Remote work and mobile technologies: between autonomy and invisible control

April 24, 2017

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Aurélie Leclercq-Vandelannoitte

Professor Aurélie Leclercq-Vandelannoitte

Based on an interview with Aurélie Leclercq-Vandelannoitte on her paper “An Ethical Perspective on Emerging Forms of Ubiquitous IT-Based Control” (The Journal of Business Ethics 2015).

Modern technologies are changing the traditional office environment. The fact that work can now be done anywhere at any time has significant implications for employee work-life balance. New research by Aurélie Leclercq-Vandelannoitte explores the ethical implications of these changes and how the associated increase in autonomy might lead to a new implicit form of control.


Biography

Aurélie Leclercq-Vandelannoitte is Researcher at CNRS (the French National Center for Scientific Research) and Professor of Management Information Systems at the IÉSEG School of Management. She received her PhD in Management Sciences from the University of Paris Dauphine. Her research focuses on the new forms of work, collaboration, management and control emerging from the use of information technology in modern organizations.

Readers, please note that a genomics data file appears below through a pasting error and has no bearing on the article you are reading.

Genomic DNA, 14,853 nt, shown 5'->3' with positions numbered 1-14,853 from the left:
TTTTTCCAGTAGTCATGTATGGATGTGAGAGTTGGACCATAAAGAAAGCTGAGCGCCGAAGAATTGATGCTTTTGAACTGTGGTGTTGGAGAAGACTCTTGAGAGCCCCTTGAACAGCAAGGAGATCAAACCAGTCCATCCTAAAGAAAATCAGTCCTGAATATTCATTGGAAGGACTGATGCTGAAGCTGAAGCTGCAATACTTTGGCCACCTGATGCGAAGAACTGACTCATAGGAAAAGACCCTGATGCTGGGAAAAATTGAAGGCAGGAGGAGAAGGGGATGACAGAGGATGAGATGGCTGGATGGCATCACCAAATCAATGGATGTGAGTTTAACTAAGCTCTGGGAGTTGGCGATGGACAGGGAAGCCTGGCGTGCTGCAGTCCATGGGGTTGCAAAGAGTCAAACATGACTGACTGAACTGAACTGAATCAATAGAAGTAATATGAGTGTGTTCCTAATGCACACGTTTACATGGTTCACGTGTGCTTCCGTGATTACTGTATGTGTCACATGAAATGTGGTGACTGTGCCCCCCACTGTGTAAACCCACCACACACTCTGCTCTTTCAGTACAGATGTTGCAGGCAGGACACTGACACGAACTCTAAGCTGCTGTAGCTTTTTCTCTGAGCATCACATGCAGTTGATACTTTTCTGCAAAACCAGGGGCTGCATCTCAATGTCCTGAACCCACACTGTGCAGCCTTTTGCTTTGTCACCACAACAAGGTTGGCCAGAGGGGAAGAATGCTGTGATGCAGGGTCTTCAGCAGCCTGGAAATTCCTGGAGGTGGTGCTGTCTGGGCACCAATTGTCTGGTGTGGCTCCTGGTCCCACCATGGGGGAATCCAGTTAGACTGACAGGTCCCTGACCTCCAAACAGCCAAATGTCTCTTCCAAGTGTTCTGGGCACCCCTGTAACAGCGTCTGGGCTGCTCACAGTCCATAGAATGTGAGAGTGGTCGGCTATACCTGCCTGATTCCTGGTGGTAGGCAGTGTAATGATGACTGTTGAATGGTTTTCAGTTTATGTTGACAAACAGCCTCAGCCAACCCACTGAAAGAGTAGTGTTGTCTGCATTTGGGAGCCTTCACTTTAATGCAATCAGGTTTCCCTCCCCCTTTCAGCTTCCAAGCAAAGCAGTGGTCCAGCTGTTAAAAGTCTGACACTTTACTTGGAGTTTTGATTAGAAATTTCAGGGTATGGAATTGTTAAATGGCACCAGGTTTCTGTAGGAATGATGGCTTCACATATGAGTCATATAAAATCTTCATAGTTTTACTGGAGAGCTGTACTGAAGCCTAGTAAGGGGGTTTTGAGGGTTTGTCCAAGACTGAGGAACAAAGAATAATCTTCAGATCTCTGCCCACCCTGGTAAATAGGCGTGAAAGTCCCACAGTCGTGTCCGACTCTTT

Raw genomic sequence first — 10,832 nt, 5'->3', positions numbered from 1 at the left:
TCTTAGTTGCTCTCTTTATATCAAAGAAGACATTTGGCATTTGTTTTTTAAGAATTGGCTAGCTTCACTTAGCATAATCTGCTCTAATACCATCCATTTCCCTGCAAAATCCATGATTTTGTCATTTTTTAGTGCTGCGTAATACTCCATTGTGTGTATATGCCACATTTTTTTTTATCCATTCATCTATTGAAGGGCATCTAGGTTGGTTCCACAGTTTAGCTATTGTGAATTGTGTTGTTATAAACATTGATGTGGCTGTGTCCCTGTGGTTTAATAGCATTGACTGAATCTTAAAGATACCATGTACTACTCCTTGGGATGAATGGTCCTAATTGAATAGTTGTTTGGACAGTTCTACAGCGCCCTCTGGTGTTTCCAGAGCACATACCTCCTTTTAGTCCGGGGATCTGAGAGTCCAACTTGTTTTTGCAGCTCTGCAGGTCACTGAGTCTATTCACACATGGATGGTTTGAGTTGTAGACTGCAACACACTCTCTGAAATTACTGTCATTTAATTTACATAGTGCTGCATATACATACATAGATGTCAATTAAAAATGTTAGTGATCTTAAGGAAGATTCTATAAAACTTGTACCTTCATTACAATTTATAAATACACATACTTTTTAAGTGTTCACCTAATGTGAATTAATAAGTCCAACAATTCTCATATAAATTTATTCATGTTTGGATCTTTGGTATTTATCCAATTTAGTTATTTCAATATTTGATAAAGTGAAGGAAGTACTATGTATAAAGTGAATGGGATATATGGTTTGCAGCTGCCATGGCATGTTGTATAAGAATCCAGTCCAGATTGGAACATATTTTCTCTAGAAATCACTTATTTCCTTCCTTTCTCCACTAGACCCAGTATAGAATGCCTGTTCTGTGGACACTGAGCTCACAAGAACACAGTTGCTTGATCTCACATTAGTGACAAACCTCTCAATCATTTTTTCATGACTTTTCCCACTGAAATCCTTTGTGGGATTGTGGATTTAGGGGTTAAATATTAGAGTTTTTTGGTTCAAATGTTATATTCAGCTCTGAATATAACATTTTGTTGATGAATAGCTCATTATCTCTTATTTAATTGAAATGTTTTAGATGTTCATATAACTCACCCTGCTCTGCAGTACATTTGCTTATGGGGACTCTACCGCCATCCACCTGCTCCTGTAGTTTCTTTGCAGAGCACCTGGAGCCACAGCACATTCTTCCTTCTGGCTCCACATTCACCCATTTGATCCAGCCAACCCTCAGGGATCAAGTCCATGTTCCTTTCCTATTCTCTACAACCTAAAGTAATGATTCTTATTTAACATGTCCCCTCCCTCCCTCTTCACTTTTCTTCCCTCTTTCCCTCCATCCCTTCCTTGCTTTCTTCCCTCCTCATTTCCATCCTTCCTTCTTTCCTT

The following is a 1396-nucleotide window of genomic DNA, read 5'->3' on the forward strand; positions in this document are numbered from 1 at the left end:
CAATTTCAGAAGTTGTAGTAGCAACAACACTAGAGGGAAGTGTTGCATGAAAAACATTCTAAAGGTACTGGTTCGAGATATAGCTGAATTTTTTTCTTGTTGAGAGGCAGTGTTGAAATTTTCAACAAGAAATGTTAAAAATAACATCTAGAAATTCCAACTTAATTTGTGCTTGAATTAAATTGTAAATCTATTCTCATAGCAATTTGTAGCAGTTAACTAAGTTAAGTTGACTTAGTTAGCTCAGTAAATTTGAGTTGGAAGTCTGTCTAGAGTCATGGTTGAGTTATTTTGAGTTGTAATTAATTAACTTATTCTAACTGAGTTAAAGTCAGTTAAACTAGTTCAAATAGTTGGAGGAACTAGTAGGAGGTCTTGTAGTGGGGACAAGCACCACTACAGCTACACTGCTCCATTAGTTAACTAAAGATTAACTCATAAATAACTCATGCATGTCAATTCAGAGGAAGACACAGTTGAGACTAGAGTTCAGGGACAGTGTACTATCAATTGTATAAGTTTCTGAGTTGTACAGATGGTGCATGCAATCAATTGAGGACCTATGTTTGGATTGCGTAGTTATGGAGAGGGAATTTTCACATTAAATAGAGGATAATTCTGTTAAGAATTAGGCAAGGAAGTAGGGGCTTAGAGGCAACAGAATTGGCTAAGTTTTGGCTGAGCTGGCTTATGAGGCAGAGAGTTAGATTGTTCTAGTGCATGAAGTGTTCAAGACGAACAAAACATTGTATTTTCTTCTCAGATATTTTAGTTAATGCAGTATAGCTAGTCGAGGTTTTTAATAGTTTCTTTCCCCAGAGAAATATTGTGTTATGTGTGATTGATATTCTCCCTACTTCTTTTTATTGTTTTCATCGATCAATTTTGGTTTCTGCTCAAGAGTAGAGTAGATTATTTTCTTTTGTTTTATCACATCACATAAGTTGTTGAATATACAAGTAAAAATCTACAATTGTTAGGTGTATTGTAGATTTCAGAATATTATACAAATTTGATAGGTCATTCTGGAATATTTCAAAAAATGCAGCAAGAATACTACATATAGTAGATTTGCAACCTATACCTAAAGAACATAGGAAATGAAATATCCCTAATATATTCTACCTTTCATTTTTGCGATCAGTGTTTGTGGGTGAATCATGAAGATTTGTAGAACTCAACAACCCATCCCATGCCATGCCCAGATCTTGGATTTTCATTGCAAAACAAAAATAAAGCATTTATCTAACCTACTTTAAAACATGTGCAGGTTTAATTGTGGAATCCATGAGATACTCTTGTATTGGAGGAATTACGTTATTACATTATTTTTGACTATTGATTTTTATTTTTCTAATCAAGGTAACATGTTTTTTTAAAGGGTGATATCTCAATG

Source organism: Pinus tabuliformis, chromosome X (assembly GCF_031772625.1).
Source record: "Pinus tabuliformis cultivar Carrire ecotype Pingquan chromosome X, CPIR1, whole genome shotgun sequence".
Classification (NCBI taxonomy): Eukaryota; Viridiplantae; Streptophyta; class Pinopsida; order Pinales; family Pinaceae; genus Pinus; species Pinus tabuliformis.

Methodology

As part of a large study on the use of mobile technologies in the workplace, Leclercq-Vandelannoitte interviewed about one hundred employees and managers, between 2008-2010. They were encouraged to expand on their thoughts relating to the impact of professional technology use on their work and personal life. Qualitative analysis of the interviews was carried out via the NVivo software package.


Modern technologies are now ubiquitous in the workplace, and the way in which work is done is changing. We can work outside the office, communicate, collaborate and have access to information through technology at a distance. New forms of work emerge, inversing old logics of gathering workers around production tools.

Work has always been structured around the notions of space and time, but today, the role of technology has been inversed: it directly brings work to workers. Employees (depending on the nature of their job, business sector, and function) can work outside the collective and centralized spaces of their company. These technologies induce a breach in the way we consider and live the working space and time; the fact of not being present does not mean being absent any more.